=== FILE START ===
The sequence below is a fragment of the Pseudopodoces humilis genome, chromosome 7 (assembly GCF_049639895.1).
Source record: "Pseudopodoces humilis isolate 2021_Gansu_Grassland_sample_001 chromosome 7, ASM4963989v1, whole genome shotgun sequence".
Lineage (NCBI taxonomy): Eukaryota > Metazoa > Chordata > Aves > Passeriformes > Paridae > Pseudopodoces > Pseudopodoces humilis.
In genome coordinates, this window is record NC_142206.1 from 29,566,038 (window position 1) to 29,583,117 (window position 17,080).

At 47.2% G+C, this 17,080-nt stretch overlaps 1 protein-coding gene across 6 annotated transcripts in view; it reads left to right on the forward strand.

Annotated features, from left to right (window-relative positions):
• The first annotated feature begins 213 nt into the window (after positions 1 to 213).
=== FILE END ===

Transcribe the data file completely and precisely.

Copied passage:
The sequence below is a fragment of the Pseudopodoces humilis genome, chromosome 7 (assembly GCF_049639895.1).
Source record: "Pseudopodoces humilis isolate 2021_Gansu_Grassland_sample_001 chromosome 7, ASM4963989v1, whole genome shotgun sequence".
Lineage (NCBI taxonomy): Eukaryota > Metazoa > Chordata > Aves > Passeriformes > Paridae > Pseudopodoces > Pseudopodoces humilis.
In genome coordinates, this window is record NC_142206.1 from 29,566,038 (window position 1) to 29,583,117 (window position 17,080).

At 47.2% G+C, this 17,080-nt stretch overlaps 1 protein-coding gene across 6 annotated transcripts in view; it reads left to right on the forward strand.

Annotated features, from left to right (window-relative positions):
• The first annotated feature begins 213 nt into the window (after positions 1 to 213).